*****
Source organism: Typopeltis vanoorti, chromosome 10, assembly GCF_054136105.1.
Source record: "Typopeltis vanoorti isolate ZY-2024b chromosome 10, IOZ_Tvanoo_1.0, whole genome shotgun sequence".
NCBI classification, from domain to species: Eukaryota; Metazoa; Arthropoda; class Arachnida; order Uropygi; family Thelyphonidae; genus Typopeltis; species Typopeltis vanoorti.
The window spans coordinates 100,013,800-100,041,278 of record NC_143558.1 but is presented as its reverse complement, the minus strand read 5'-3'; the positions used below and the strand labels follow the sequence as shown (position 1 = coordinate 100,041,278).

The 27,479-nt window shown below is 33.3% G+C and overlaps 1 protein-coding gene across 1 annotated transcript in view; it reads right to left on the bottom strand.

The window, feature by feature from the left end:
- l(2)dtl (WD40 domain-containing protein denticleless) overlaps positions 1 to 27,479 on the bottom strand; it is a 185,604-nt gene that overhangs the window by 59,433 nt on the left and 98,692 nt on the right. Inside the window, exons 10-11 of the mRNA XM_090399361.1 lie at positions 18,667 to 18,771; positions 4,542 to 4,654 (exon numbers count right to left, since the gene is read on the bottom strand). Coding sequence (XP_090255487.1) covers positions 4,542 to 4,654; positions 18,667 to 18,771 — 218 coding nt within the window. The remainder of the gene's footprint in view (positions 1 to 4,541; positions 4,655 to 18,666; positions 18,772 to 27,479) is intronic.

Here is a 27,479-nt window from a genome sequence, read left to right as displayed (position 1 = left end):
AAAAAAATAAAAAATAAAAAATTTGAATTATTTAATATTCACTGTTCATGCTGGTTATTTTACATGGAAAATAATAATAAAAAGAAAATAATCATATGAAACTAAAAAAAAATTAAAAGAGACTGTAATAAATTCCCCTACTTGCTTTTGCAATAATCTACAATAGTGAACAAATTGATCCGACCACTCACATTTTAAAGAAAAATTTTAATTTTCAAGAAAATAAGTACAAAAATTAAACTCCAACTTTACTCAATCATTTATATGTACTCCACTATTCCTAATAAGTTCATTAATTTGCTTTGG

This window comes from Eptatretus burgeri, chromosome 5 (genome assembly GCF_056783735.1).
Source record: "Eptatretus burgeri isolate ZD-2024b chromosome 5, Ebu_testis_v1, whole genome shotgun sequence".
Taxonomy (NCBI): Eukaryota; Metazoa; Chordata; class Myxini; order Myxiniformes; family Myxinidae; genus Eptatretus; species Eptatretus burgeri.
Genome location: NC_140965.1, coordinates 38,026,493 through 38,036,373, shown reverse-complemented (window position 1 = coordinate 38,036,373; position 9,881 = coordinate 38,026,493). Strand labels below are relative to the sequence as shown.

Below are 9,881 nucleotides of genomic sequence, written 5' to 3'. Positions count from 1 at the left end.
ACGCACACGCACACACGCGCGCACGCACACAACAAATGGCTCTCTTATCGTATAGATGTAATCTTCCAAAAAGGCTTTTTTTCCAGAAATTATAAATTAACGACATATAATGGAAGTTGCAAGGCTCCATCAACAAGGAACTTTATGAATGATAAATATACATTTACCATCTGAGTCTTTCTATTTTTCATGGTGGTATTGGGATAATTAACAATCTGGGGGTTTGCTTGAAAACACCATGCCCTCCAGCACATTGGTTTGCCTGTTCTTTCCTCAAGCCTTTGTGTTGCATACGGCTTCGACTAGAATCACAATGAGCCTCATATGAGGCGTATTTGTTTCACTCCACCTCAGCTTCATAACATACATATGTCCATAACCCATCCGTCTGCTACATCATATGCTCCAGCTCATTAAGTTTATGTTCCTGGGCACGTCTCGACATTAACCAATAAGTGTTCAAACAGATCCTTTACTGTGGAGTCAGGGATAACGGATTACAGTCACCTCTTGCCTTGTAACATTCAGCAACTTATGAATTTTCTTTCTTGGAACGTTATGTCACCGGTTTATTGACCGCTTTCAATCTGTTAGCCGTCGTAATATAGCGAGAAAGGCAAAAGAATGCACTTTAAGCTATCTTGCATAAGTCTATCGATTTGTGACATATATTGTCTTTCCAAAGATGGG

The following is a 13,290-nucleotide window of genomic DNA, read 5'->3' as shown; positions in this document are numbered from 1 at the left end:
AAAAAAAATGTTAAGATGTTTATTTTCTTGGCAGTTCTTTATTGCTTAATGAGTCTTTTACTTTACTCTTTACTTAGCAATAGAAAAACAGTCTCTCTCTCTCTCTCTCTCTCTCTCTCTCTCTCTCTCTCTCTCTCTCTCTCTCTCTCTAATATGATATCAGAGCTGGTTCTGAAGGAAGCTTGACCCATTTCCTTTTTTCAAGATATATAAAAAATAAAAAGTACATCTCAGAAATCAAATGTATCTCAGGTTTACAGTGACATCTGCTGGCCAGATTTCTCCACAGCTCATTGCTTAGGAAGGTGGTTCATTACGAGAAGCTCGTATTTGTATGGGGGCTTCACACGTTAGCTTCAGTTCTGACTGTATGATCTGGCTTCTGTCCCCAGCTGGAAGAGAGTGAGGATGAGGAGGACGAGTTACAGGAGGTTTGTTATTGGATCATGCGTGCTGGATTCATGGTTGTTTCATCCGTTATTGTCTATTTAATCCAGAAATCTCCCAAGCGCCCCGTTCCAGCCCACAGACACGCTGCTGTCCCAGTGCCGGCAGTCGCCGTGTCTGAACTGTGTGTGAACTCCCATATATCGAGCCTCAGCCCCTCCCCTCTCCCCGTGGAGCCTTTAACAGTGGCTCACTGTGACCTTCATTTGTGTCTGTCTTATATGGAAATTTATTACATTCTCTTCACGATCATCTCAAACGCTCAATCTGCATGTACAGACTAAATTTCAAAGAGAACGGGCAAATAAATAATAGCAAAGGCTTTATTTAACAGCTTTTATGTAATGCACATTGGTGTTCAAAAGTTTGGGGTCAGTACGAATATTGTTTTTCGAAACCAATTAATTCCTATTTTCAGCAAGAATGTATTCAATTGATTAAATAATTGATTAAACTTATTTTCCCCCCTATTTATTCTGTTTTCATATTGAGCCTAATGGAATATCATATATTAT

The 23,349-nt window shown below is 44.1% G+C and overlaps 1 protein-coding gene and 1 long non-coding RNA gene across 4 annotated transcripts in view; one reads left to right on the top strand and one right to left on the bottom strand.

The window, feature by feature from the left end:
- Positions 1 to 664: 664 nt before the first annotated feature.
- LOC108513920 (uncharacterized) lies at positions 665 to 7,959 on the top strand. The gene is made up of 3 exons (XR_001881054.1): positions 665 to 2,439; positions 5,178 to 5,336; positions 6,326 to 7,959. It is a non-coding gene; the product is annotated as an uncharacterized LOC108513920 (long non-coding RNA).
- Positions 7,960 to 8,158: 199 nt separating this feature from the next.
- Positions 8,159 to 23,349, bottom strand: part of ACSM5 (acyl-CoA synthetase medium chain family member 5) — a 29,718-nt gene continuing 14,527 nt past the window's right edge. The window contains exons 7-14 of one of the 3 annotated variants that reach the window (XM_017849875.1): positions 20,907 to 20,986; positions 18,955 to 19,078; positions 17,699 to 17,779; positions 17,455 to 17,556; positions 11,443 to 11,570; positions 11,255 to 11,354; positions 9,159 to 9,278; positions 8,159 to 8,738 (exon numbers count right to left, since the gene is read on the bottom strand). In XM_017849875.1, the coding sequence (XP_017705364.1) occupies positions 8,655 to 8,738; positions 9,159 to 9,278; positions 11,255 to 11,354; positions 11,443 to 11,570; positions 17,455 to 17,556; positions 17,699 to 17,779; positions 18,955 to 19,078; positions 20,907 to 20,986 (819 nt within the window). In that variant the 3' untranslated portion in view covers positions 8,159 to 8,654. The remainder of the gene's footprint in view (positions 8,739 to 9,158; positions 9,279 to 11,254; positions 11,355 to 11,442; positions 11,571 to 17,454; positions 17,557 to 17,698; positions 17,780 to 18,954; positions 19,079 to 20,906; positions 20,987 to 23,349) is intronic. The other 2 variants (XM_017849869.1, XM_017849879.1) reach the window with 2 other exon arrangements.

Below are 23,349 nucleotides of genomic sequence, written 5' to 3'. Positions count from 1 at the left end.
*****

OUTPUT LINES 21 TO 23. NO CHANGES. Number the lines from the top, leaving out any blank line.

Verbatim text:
- LOC108513920 (uncharacterized) lies at positions 665 to 7,959 on the top strand. The gene is made up of 3 exons (XR_001881054.1): positions 665 to 2,439; positions 5,178 to 5,336; positions 6,326 to 7,959. It is a non-coding gene; the product is annotated as an uncharacterized LOC108513920 (long non-coding RNA).
- Positions 7,960 to 8,158: 199 nt separating this feature from the next.
- Positions 8,159 to 23,349, bottom strand: part of ACSM5 (acyl-CoA synthetase medium chain family member 5) — a 29,718-nt gene continuing 14,527 nt past the window's right edge. The window contains exons 7-14 of one of the 3 annotated variants that reach the window (XM_017849875.1): positions 20,907 to 20,986; positions 18,955 to 19,078; positions 17,699 to 17,779; positions 17,455 to 17,556; positions 11,443 to 11,570; positions 11,255 to 11,354; positions 9,159 to 9,278; positions 8,159 to 8,738 (exon numbers count right to left, since the gene is read on the bottom strand). In XM_017849875.1, the coding sequence (XP_017705364.1) occupies positions 8,655 to 8,738; positions 9,159 to 9,278; positions 11,255 to 11,354; positions 11,443 to 11,570; positions 17,455 to 17,556; positions 17,699 to 17,779; positions 18,955 to 19,078; positions 20,907 to 20,986 (819 nt within the window). In that variant the 3' untranslated portion in view covers positions 8,159 to 8,654. The remainder of the gene's footprint in view (positions 8,739 to 9,158; positions 9,279 to 11,254; positions 11,355 to 11,442; positions 11,571 to 17,454; positions 17,557 to 17,698; positions 17,780 to 18,954; positions 19,079 to 20,906; positions 20,987 to 23,349) is intronic. The other 2 variants (XM_017849869.1, XM_017849879.1) reach the window with 2 other exon arrangements.